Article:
Several hundred Alexandria residents attended a City Council hearing last week to protest the proposed conversion of their apartment units, but were told by the council there was little the government could do to reverse the continuing trend of condominium conversions.
"A mass exodus is taking place (from the city) of second-class citzens who don't have cash for a first-class downpayment," said James Stevenson, a leader of the Federation of Alexandria's Concerned Tenants (FACT). Stevenson claimed that 1,500 apartment units currently were planned for conversion, adding to the low vacancy rate of less than one percent in apartments in Alexandria.
Included in the latest list of buildings being taken off the rental market are Harbor Terrace, Bellehaven, Marina Towers, Madison House and Bradlee Towers.
Mayor Charles E. Meatley Jr. contended that the city was doing all it could to help renters, noting that "our track record is pretty good" in getting developers to offer voluntary relocation assistance to displaced renters. Council member James P. Moran Jr. added that the council "had been a leader in pushing tenant-oriented legislation in Richmond."
Moran cited several bills, which failed to win Assembly approval, that would have required developers to provide relocation assistance to tenants and would have required owners to offer tenants first refusal on the purchase of their apartments.
However, Moran said, the only bill passed by the General Assembly requires developers to submit relocation plans with their public offering, if they have any relocation plans at all.
"We get stonewalled in Richmond," Moran said.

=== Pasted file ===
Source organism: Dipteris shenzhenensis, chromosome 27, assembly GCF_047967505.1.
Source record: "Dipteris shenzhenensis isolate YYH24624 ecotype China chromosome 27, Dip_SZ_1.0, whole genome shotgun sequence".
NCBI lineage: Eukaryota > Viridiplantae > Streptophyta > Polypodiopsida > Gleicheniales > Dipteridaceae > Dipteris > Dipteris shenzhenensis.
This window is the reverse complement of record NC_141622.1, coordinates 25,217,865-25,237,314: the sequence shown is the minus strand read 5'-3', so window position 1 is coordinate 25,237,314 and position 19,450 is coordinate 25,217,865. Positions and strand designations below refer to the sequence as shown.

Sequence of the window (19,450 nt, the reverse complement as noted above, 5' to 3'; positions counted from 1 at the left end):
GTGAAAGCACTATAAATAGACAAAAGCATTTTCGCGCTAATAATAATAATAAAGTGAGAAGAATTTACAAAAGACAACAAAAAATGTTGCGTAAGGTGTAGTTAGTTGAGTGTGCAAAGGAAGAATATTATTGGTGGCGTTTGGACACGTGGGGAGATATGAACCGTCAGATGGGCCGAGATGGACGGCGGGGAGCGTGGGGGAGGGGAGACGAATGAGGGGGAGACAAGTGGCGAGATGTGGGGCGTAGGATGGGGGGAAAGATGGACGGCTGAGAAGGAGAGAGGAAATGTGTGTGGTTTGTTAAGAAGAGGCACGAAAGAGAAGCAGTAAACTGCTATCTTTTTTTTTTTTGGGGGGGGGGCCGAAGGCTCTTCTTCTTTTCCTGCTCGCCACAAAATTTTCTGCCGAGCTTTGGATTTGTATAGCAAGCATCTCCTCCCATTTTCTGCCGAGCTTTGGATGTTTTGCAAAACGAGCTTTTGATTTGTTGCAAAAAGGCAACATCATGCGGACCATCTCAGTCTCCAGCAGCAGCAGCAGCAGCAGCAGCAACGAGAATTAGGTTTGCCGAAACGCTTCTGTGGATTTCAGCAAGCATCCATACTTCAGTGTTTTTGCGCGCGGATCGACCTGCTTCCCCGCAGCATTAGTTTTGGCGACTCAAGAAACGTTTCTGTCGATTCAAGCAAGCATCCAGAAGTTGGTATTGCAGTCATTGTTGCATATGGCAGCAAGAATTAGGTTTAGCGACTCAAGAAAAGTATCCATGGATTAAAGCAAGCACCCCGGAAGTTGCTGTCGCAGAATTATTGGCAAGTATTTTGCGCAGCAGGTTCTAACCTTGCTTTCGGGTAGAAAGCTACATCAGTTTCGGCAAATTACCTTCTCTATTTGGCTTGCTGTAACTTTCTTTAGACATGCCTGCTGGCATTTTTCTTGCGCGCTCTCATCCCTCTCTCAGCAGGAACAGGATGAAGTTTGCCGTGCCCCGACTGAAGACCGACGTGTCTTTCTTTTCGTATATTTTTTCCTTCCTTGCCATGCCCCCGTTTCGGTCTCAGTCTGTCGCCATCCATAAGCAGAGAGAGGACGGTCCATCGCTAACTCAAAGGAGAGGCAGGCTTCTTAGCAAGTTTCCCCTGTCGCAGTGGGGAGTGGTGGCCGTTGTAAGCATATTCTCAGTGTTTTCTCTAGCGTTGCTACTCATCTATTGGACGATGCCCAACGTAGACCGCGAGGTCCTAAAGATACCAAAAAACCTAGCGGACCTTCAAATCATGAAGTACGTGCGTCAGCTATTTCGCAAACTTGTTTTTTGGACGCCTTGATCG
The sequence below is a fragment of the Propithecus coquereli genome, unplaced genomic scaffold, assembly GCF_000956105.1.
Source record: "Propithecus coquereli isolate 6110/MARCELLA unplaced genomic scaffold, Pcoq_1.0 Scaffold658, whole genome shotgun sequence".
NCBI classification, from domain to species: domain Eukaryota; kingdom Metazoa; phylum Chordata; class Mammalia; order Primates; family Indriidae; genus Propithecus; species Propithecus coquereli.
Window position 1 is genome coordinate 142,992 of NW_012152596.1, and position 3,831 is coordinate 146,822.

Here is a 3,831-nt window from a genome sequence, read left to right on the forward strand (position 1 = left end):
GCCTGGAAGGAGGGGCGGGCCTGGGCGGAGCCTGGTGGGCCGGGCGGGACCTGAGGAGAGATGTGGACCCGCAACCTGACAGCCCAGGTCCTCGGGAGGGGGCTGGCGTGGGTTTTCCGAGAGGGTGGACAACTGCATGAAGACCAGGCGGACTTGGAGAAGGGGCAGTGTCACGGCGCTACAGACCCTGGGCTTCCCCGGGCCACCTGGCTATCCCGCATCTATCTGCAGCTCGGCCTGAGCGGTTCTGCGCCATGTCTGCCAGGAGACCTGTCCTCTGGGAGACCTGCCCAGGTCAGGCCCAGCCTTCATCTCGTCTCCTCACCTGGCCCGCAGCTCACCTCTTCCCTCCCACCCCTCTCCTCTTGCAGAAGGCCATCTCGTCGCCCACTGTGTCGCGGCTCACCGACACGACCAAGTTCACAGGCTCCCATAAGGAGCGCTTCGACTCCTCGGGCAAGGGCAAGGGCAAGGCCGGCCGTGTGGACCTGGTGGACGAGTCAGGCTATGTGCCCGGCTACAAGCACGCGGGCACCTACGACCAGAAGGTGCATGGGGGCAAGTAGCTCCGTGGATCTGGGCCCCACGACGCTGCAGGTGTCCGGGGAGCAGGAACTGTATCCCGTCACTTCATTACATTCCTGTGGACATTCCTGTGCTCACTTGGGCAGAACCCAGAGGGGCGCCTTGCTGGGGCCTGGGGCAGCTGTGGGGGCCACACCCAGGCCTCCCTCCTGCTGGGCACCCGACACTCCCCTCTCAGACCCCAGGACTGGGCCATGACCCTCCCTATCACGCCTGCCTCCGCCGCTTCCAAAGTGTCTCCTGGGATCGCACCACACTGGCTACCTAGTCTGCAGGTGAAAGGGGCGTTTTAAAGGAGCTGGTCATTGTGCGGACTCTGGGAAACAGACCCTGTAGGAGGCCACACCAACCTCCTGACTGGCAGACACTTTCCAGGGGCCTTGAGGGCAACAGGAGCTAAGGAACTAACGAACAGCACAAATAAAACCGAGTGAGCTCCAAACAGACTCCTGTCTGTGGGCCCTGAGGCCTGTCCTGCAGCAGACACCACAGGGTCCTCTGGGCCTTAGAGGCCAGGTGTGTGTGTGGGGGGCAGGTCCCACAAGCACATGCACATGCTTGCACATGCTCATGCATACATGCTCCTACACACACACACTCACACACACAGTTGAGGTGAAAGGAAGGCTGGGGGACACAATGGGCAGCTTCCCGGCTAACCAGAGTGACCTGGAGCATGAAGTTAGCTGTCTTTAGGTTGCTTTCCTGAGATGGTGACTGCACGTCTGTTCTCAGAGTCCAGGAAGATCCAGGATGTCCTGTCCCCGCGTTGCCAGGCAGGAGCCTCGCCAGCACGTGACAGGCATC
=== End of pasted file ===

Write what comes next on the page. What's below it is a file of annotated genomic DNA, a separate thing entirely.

The protest last week was one indication of the continuing concern in Alexandria over displacement of tenants due to condominium conversions. Several people said after the meeting that their monthly payments would double if they had to purchase their apartments. Juette Iverson said she currently rents a one-bedroom apartment in the Madison House for $347 a month. If she purchased the unit at the asking price of about $52,000, her monthly payments would more than double to $751 a month. "I can't afford that," Iverson said.
The public hearing was held in conjunction with the granting of special use of permits needed if a zoning change is required to complete conversion plans. It was also held to give citizens a chance to express their concerns about the proposed conversions of the six apartment complexes. In the past, the city has tried to withheld approval of the permits until developers provide relocation assistance to tenants.
The council approved special use permits for Harbor Terrace, which has 164 units, and Bellehaven, with 31 units, after hearing plans to relocate tenants from both complexes. In addition, a special use permit was approved for Marina Towers, which has 282 units.
No special use permits were required for Madison House, which has 283 units, Bradlee Towers, with 300 units, or Jefferson Gardens, with 105 units, because both meet current zoning requirements.